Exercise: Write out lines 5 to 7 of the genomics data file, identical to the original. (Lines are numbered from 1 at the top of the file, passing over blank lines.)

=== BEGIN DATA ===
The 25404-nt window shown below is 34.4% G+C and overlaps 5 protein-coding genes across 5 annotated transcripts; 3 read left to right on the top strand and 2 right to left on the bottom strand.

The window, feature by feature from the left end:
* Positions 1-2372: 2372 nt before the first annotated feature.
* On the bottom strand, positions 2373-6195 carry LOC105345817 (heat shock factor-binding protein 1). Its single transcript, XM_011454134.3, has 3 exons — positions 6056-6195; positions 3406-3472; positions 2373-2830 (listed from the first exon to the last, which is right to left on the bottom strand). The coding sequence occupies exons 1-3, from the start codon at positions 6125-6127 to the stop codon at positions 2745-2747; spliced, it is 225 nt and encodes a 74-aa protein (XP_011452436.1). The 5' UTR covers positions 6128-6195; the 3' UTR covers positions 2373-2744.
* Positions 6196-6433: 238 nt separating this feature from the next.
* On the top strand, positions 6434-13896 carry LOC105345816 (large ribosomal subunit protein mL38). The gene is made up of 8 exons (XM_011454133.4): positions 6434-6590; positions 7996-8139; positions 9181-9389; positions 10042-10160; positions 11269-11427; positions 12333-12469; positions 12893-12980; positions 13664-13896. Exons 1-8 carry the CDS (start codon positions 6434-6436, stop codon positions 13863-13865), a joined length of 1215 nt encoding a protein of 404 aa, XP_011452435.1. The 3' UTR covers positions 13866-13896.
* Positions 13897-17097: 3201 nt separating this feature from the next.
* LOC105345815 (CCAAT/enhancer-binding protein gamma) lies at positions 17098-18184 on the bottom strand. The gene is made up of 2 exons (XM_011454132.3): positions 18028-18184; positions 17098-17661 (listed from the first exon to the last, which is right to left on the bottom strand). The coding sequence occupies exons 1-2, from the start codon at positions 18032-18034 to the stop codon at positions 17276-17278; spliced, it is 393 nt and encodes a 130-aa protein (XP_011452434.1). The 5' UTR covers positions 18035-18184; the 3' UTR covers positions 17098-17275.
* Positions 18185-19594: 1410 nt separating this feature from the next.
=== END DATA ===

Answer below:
* Positions 6196-6433: 238 nt separating this feature from the next.
* On the top strand, positions 6434-13896 carry LOC105345816 (large ribosomal subunit protein mL38). The gene is made up of 8 exons (XM_011454133.4): positions 6434-6590; positions 7996-8139; positions 9181-9389; positions 10042-10160; positions 11269-11427; positions 12333-12469; positions 12893-12980; positions 13664-13896. Exons 1-8 carry the CDS (start codon positions 6434-6436, stop codon positions 13863-13865), a joined length of 1215 nt encoding a protein of 404 aa, XP_011452435.1. The 3' UTR covers positions 13866-13896.
* Positions 13897-17097: 3201 nt separating this feature from the next.